Chinese officials and businesses are seeking opportunities to export traditional Chinese medicine to Central and Eastern European (or CEE) countries, against the backdrop of the country's Belt and Road Initiative.
Xu Lei, a counselor at TCM company Jimon Group in Anguo, a county-level city in Hebei province famous for its herbs since the Ming Dynasty (1368-1644), talked with business groups at a regional forum during his first visit to Poland.
"Many of them are quite interested in TCM and are willing to do business with my company," Xu said.
They discussed installing TCM sales agents in Poland and building local TCM schools and herb plantations, he said.
"My company has established subsidiaries in the Czech Republic covering TCM production and sales. The cooperation model could be copied here in neighboring Poland as well as other CEE countries."
With a history of more than 2,000 years, TCM is seen by many Chinese as a national treasure for its unique theories and practices, such as herbal medicine, acupuncture, massage and dietetics.
Tomasz Szelagowski, a reporter with NOBOX TV in Poland, said that an increasing number of Europeans are becoming interested in TCM.
"I am helping business groups and social communities to find cooperation opportunities with Chinese TCM producers and medicine schools to introduce the special treatment, as a part of Chinese culture, into our country."
This year, the National Administration of Traditional Chinese Medicine plans to build TCM centers in Poland, Germany, France and the United Arab Emirates. The projects are part of the administration's annual plan, covering 57 related international cooperation projects, to implement the country's TCM Belt and Road Development Plan (2016-20).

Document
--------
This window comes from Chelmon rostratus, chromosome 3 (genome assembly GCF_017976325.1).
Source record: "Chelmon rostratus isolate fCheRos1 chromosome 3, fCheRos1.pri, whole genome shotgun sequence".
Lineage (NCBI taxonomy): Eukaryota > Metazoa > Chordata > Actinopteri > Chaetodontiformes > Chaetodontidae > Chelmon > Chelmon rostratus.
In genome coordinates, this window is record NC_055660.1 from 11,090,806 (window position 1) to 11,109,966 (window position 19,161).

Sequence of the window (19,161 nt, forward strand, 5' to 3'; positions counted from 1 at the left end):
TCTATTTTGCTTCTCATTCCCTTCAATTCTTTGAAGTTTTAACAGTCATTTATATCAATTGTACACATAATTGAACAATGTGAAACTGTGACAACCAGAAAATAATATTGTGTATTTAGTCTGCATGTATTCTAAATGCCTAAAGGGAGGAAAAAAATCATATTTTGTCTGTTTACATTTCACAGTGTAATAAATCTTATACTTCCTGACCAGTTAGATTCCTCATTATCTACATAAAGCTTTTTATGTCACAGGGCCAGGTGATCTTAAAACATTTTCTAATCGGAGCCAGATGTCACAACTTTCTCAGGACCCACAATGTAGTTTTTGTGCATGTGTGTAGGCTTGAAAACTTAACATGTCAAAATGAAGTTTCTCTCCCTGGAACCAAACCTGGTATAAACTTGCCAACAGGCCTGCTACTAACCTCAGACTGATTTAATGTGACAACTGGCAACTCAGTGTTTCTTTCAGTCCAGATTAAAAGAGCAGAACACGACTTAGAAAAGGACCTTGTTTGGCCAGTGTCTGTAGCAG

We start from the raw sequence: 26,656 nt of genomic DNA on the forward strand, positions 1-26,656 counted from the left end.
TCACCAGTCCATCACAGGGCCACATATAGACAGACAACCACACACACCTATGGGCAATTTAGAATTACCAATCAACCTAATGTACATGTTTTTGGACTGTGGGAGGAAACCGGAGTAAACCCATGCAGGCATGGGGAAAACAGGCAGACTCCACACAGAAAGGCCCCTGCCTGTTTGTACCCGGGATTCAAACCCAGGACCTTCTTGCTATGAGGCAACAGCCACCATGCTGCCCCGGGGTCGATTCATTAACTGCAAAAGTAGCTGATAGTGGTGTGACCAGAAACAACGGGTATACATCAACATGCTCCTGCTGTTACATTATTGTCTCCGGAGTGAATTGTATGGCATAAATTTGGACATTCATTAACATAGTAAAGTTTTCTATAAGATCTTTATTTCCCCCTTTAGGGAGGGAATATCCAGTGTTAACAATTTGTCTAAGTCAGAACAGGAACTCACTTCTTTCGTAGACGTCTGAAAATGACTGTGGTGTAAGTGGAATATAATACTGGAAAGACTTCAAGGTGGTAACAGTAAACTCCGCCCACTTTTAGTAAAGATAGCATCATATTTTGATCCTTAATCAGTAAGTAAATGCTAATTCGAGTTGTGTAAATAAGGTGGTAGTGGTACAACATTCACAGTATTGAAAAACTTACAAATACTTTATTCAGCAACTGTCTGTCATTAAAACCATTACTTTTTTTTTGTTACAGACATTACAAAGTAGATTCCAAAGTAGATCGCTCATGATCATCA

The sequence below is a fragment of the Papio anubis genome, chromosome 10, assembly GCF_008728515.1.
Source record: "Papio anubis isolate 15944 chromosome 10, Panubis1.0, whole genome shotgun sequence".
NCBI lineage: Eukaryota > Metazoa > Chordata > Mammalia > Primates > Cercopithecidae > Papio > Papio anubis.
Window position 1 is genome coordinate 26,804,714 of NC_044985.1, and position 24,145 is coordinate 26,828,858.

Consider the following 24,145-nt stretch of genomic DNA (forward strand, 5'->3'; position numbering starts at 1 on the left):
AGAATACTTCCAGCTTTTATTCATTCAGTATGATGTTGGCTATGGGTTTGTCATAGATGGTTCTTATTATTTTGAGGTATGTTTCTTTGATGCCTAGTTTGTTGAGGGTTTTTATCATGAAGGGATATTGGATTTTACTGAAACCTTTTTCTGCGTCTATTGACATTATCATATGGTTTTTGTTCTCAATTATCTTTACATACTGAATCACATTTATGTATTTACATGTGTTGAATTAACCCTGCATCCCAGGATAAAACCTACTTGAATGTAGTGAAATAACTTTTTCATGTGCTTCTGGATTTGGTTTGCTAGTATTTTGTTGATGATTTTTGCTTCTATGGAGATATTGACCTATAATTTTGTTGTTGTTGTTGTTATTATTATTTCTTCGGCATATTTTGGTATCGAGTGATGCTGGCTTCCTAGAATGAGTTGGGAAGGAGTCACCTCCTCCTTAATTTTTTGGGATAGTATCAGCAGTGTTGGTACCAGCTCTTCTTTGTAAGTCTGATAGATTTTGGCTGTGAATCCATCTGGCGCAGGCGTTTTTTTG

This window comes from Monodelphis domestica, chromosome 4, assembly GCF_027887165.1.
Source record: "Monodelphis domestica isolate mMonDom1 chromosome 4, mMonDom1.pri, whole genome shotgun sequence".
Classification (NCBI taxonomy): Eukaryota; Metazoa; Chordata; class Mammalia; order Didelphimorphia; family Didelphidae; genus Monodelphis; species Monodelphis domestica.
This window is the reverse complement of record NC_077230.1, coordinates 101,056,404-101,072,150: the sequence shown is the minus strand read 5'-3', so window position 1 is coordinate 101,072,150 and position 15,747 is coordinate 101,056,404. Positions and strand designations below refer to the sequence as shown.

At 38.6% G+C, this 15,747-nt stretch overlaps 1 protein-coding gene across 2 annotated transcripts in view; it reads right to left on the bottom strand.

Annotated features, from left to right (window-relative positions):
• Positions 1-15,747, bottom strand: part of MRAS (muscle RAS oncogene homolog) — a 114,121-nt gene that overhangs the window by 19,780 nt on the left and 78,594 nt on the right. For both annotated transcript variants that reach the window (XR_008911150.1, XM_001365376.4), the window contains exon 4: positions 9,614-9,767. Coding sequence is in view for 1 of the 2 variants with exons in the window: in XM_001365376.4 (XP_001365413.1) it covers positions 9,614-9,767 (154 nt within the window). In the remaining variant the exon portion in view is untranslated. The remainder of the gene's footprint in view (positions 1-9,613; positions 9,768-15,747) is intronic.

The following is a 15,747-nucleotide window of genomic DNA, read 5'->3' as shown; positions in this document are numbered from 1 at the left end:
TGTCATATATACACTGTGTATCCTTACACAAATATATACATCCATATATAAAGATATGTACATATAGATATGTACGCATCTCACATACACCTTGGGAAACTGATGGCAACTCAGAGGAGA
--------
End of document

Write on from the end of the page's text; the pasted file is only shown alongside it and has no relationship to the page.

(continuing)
According to data from the administration, China has established 26 overseas TCM centers in the past three years, most of which are in economies involved with the initiative.
By the end of last year, China had established 54,243 domestic TCM institutes, including 4,566 hospitals, according to the administration. China established the first TCM center in the Czech Republic in June 2015.
"The BRI has given a new boost to TCM, a 2,000-year-old national treasure," said Lu Guohui, director-general of the Department of Personnel and Education, the National Administration of Traditional Chinese Medicine.
"Chinese herbs, TCM services and even the culture have attracted more attention in CEE countries," she said.
So far, 29 countries have issued laws and regulations for TCM, and 18 countries have included acupuncture in their health insurance systems, according to Lu.
"For the next step, we will continue to improve the clinical efficacy of TCM, promote international education and training, and include TCM products in the international pharmaceutical market," she said.
The increasing cooperation shows how the BRI is promoting Chinese medicine culture in CEE countries, facilitating China-Europe cultural exchanges, and providing global momentum for Eurasian economic exchanges and integration, said Diogo Calado, a researcher and lecturer in Chinese medicine at the Tianjin University of Traditional Chinese Medicine.
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